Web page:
Mapping Media Ecosystems—From the Hyperlocal to the Global
Preconference speaker Tom Glaisyer will be presenting highlights from the United States portion of the global Mapping Digital Media project; here he provides some background on how the research team he led as a Knight Media Policy Fellow at the New America Foundation contributed to the analysis.
During the last 18 months, the Knight Media Policy initiative has sought to formulate policy and regulatory reforms to foster the development of a healthy media that satisfies the needs of democracy in the 21st century.
This work has sought to build upon the The Knight Commission Report, Informing Communities: Sustaining Democracy in a Digital Age.
Collaboratively MPI’s fellows and staff have researched, analyzed, and promoted policies that are committed to maximizing the public interest potential of innovative media, supported by partnerships with communities, researchers, industry, and public interest groups. Very specifically, the initiative has focused on responding to the opportunity presented by the FCC’s Future of Media Inquiry that has sought to gather views around media policy to inform the FCC and other government agencies. The output has included reports available here, and formal comments to the agencies available here.
In a deliberate fashion, MPI researchers have sought to understand media ecosystems. This has occurred at three levels:
(a) The national level
(c) the hyperlocal level, where researchers affiliated with our project have undertaken research in in Columbia Heights in Washington D.C., and in Mebane, Siler City, Apex, and Garner. North Carolina.
All of this research, interesting as it is in the abstract, has been done with the mindset that it should provide value to a policymaking process. Here is what we’ve learned:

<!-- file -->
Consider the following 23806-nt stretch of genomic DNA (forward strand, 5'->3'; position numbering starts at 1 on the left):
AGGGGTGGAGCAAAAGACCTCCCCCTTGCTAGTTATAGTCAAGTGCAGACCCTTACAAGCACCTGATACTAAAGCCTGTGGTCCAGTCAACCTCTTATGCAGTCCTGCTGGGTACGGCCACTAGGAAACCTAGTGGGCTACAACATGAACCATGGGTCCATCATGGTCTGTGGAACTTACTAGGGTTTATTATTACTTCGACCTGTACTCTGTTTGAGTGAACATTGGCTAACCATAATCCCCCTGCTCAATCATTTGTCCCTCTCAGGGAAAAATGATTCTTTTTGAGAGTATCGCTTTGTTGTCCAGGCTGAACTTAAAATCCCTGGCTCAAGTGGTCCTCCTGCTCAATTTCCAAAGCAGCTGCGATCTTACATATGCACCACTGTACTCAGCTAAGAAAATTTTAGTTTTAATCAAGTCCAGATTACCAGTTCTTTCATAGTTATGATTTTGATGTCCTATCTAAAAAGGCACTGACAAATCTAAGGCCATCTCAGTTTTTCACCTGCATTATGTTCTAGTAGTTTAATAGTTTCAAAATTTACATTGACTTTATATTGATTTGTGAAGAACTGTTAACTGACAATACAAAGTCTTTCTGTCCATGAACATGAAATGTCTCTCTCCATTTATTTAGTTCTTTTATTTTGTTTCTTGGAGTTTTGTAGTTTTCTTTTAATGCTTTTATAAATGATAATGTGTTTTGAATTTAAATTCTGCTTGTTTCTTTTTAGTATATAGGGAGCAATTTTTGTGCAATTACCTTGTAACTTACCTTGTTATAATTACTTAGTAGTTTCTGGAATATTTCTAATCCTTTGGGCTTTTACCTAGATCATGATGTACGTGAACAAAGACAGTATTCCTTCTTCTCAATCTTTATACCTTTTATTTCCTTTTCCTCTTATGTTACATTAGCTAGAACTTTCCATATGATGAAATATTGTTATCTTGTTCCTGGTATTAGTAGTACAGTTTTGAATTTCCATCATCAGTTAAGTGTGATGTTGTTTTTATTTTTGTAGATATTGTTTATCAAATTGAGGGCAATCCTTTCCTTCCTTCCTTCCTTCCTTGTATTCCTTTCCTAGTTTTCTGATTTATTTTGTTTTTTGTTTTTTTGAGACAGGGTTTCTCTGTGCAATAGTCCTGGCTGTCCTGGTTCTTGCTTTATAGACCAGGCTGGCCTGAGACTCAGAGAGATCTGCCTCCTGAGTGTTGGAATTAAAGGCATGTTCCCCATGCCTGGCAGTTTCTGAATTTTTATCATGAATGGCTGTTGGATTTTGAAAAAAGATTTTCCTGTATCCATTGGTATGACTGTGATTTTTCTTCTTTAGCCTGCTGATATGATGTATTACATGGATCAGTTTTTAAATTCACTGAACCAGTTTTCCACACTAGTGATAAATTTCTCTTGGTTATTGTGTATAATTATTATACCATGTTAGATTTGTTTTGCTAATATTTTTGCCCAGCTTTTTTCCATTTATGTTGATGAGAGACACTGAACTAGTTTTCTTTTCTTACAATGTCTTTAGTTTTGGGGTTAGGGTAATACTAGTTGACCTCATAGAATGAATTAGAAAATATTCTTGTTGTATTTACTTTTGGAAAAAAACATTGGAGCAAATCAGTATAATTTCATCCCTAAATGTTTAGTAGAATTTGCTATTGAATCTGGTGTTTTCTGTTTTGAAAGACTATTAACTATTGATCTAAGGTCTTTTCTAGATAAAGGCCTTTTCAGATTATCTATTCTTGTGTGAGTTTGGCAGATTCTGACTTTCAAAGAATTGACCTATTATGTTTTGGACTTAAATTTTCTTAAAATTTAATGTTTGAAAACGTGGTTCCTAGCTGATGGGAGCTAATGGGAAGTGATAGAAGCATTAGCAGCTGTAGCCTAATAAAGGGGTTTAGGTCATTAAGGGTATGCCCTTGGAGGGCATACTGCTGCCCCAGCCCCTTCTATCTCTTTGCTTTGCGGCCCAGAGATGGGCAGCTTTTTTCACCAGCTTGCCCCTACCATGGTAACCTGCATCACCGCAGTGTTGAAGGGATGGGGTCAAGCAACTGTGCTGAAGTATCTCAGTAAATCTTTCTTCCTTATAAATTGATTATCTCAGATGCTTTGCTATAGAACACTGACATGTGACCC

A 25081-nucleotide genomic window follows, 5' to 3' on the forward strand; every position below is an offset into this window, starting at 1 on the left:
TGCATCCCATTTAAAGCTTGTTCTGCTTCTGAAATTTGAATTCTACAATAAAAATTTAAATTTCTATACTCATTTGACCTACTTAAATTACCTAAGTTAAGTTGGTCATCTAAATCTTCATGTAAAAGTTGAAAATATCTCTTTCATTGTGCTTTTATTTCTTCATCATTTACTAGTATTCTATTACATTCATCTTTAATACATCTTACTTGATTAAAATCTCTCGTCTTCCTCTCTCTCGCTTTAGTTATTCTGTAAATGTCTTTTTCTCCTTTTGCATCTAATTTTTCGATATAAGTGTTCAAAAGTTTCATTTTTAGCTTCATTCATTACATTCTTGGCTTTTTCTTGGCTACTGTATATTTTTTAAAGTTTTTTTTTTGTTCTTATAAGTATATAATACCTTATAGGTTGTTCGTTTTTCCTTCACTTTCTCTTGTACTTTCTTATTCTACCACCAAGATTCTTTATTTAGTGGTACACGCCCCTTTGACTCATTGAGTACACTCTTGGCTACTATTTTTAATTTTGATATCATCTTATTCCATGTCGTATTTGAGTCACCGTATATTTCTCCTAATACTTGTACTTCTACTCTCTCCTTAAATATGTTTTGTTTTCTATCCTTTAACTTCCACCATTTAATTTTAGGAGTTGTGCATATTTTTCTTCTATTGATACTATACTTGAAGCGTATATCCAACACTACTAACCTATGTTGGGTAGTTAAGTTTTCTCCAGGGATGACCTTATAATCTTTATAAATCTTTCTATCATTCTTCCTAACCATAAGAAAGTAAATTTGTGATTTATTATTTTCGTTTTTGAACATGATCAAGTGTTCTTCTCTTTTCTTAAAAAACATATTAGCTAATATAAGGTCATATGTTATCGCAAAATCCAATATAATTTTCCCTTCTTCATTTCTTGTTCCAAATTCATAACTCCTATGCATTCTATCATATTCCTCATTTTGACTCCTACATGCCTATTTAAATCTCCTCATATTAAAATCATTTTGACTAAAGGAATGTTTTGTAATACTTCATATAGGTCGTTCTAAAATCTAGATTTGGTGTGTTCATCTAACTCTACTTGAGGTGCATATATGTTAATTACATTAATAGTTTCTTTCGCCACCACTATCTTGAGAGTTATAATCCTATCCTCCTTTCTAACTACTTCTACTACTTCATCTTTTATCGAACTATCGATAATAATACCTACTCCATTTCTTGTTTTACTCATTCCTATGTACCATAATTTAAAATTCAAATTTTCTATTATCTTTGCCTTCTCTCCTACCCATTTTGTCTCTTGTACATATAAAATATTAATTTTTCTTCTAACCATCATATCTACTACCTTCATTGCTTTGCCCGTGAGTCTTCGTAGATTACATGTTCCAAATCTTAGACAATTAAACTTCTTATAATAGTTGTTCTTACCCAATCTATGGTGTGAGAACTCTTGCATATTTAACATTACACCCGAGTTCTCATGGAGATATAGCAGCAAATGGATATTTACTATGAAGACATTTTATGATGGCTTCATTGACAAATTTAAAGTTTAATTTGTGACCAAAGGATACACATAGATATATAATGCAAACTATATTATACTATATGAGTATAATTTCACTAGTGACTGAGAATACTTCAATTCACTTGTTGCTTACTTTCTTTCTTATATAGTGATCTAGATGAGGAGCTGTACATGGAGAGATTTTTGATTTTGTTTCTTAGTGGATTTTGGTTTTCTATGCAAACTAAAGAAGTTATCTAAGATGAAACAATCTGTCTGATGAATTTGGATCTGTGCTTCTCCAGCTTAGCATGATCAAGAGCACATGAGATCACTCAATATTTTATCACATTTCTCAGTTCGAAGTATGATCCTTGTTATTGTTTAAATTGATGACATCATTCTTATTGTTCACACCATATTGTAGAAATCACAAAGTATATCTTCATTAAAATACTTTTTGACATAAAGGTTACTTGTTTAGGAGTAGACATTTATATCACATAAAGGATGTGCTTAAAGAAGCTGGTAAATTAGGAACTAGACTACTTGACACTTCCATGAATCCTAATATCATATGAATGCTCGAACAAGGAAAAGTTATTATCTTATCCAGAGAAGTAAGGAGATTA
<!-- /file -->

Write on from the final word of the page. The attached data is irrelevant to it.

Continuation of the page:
Lessons about the substance:
- The ecosystems in which media is produced, distributed and travels is extremely complex.
- No locale has fully adapted to digital media.
- Ecosystems across the country are diverging from each other as new entrants enter the market and take on roles previously held by incumbents.
Process lessons from local case studies
- Clearly defining the scope is important. Our case studies focused on the institutions of news and information in the communities we studied. We looked at particular stories only inasmuch as they illustrated a point and content analysis was done in a limited fashion in one case study only.
- Significant value comes from comparative analysis.
- They can be used in multiple contexts. They were compiled with a federal government audience in mind, but were found to be useful to prompt conversations at a local level. They can play a useful role in bringing media players together.
Our research has also informed other efforts to map local ecosystems, such as the Knight Foundation’s Community Information Toolkit.
Overall, we have found the work very informative, and something that has provided persuasive insights that have informed the national level media mapping project we are in the process of completing for the Open Society Foundation’s 60-country Mapping Digital Media project.
Tom Glaisyer coordinates the Media Policy Program at the New America Foundation’s Open Technology Initiative. A Ph.D. candidate from Columbia University’s School of Journalism, he has focused on the interplay between media and political processes and institutions. Before joining New America he acted as a consultant and analyst leveraging online platforms for knowledge management as well as for building and sustaining advocacy networks. He holds a Masters Degree in International Affairs from Columbia University, a Bachelor’s Degree in Engineering and Economics from the University of Birmingham in England, and has passed the qualifying exams of the Chartered Institute of Management Accountants.
- — 5 notes